Why You Need To Hire Job Candidates With These Three “Weaknesses”

Why You Need To Hire Job Candidates With These Three “Weaknesses”

BY TOMAS CHAMORRO-PREMUZIC
[COURTESY OF FASTCOMPANY.COM]

One personality expert says hiring managers need to stop downplaying candidates’ flaws.

Facebook’s Head of People told Fast Company last week that her team of recruiters works hard to uncover candidates’ strengths. Most companies try to do much the same. They assess the qualities and skills they believe job performance depends on, and they design interviews to test whether candidates are likely to display those qualities once on the job.

This isn’t exactly a mistake, but it’s only part of the puzzle. Everyone has weaknesses and drawbacks that they’ll invariably bring with them, too. What hiring managers usually do is just try to decide whether a candidate’s strengths will outweigh those detriments.

But what they don’t often do is systematically determine which types of “personality flaws” they’d rather have on their teams. After all, some are a lot worse than others, and some can even be assets under the right circumstances.

WHAT YOU WANT VS. WHAT YOU’LL GET

There are millions of different jobs, and each company has its own culture, so what employers actually want in job candidates varies widely. But personality research suggests that all strong candidates tend to look rather similar, in the sense that there’s a limited number of attributes that make them strong: They’re generally more rewarding to deal with, more capable, and more willing to work hard than others are. Employers may use many different names for what they want–grit, adaptability, emotional intelligence, entrepreneurialism–but what they always need is ability, likability, and drive. You can ride those qualities to the bank any day of the week.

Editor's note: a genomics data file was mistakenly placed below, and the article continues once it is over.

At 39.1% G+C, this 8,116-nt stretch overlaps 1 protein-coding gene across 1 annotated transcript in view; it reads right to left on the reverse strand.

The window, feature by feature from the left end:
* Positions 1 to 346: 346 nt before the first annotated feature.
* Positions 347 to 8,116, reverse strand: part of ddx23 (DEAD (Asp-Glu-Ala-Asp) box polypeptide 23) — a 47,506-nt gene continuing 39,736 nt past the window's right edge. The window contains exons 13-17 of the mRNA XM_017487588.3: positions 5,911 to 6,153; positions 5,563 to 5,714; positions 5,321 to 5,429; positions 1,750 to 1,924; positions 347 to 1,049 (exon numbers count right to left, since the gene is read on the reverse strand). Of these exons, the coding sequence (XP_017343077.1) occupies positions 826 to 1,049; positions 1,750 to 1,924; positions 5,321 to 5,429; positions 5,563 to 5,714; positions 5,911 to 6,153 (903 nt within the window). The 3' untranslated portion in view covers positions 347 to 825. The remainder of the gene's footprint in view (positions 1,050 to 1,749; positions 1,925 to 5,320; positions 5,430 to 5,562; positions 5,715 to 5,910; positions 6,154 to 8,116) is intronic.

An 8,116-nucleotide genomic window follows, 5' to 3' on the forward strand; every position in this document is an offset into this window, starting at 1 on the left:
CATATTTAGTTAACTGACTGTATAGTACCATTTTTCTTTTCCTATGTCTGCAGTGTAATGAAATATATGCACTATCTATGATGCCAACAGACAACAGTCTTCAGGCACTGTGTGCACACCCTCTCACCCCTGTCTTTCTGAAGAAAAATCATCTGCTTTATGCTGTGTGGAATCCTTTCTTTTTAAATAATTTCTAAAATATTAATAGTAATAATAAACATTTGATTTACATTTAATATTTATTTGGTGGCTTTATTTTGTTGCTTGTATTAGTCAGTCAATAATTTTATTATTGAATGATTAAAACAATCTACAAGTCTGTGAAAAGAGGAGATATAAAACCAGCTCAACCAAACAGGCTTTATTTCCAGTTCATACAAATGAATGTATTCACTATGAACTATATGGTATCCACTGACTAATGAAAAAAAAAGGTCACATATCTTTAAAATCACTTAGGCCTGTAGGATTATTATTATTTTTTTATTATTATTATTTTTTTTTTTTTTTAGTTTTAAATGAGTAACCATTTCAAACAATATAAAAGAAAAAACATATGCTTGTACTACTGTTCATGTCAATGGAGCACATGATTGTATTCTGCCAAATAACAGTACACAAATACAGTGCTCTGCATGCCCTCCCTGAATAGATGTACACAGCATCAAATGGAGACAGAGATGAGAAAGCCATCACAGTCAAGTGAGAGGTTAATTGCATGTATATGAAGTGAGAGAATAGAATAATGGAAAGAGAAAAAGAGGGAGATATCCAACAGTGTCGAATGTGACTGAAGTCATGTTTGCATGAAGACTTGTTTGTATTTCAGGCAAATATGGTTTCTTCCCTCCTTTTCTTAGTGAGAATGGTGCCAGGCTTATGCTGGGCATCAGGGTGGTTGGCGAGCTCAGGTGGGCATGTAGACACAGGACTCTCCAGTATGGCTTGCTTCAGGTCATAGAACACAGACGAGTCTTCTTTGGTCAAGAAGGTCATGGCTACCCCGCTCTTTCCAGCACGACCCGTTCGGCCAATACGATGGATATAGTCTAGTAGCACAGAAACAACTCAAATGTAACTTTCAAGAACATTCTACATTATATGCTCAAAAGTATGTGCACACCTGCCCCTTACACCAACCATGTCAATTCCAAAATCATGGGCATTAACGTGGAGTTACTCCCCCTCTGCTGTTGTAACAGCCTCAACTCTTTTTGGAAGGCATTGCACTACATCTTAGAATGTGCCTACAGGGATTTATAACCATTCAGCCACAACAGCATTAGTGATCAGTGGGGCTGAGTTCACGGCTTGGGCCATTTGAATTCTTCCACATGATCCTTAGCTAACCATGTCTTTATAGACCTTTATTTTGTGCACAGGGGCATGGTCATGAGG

But while these three competencies predict future job performance and career success with remarkable accuracy, they don’t tell the full story about a candidate’s potential. In fact, no matter how attractive a candidate’s “bright side” may be, they’ll always have a “dark side,” too–a set of undesirable or counterproductive traits that hinder their ability to work well, mostly because of their disruptive effects on others.

But while these three competencies predict future job performance and career success with remarkable accuracy, they don’t tell the full story about a candidate’s potential. In fact, no matter how attractive a candidate’s “bright side” may be, they’ll always have a “dark side,” too–a set of undesirable or counterproductive traits that hinder their ability to work weHiring managers tend to focus on attributes that predict positive career outcomes–like teamwork, engagement, performance, and leadership skills–and neglect the ones that predict derailment and failure: coasting, underperformance, antisocial behaviors, and the like. But whenever you hire somebody, they’re bringing a combination of these qualities with them through the door every single time. And your standard “What’s your biggest weakness?” job-interview question isn’t enough to help you assess the total package.l, mostly because of their disruptive effects on others.

More often than not, questions like that are simply meant to evaluate candidates’ social skills and preparation; they’re basically an invitation to fake modesty or disguise additional strengths as weaknesses. Asked about her worst habit or character trait, an astute candidate will confess to being “a perfectionist,” “too altruistic,” or “too humble.” Then she’ll deliver a handy anecdote pretending that those qualities aren’t actually valuable in most workplaces–which astute interviewers know they often are.